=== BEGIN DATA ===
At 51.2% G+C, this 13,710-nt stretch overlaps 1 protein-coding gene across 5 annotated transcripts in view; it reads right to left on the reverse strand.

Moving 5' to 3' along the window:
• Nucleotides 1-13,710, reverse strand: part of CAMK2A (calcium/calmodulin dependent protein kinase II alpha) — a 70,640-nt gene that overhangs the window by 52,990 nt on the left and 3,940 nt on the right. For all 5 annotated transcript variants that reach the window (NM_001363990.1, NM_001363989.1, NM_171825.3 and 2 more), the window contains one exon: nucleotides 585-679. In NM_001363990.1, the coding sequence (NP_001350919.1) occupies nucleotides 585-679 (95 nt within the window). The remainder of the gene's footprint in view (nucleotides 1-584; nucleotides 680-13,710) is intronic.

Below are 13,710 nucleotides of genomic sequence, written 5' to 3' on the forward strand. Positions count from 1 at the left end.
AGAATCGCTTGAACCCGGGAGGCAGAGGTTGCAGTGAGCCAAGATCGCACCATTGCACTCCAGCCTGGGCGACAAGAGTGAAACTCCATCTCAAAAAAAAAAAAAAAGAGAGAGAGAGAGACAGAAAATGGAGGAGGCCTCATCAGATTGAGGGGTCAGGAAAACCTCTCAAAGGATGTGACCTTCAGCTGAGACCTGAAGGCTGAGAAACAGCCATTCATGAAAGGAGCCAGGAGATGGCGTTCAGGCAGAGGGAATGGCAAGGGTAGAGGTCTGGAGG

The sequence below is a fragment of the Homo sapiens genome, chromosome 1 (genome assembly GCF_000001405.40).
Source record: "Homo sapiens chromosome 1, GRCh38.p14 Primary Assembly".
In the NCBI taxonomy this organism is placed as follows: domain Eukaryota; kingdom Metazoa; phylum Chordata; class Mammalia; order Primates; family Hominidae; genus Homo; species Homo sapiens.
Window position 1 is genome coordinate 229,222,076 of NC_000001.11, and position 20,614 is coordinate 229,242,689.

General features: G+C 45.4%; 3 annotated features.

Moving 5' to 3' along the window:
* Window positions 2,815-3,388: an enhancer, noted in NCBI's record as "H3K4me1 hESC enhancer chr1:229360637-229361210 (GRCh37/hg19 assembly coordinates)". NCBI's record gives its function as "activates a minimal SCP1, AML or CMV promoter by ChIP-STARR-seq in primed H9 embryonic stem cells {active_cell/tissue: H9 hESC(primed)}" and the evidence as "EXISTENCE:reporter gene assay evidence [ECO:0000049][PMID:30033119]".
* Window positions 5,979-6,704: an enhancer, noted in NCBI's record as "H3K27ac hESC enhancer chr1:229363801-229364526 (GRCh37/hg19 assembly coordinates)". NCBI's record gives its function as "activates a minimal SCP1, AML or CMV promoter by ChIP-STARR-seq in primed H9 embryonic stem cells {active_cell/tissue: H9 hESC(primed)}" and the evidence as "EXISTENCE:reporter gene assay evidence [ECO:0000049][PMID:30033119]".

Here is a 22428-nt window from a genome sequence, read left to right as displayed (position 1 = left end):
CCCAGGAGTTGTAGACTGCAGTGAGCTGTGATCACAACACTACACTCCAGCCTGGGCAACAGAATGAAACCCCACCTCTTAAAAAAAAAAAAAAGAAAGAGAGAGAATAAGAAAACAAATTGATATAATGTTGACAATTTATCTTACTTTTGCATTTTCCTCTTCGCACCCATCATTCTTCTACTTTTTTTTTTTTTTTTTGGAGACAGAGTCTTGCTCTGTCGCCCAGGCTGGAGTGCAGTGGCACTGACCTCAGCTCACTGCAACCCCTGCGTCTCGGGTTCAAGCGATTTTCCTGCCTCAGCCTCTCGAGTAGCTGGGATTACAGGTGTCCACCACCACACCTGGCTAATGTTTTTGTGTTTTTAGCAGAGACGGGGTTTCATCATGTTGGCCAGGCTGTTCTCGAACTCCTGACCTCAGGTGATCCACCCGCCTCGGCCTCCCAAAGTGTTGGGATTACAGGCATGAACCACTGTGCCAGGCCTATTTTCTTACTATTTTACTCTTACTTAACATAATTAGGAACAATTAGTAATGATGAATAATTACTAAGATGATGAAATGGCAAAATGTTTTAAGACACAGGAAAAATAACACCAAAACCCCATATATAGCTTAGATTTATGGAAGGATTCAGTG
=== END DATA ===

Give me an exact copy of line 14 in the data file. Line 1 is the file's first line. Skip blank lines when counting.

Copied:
Here is a 22428-nt window from a genome sequence, read left to right as displayed (position 1 = left end):